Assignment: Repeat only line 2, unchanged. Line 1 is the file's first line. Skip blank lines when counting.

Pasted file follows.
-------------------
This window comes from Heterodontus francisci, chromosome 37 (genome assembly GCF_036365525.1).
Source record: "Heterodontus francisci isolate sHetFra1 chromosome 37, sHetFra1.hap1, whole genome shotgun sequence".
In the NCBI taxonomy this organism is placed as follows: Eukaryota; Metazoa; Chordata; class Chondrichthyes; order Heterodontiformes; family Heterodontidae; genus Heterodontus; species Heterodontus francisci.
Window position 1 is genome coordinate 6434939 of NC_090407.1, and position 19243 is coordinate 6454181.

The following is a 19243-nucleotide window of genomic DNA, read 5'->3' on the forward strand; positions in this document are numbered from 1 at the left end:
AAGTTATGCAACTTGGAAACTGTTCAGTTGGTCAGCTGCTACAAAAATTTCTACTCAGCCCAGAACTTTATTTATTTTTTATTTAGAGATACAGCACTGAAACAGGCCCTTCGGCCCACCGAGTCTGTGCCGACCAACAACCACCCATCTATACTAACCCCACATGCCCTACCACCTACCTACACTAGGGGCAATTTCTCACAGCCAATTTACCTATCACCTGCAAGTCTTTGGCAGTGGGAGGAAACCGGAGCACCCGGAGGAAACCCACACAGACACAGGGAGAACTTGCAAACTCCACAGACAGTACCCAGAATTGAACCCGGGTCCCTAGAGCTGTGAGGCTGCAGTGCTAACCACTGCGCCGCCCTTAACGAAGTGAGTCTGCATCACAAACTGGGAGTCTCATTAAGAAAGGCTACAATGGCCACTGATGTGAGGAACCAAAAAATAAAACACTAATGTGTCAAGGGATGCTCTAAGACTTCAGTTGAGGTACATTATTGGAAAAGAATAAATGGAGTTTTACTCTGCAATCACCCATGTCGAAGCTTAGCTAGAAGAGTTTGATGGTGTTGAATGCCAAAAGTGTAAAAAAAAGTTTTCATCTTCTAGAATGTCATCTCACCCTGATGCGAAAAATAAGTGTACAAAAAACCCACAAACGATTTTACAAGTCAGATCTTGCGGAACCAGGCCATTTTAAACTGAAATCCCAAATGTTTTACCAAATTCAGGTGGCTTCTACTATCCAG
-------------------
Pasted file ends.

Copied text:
Source record: "Heterodontus francisci isolate sHetFra1 chromosome 37, sHetFra1.hap1, whole genome shotgun sequence".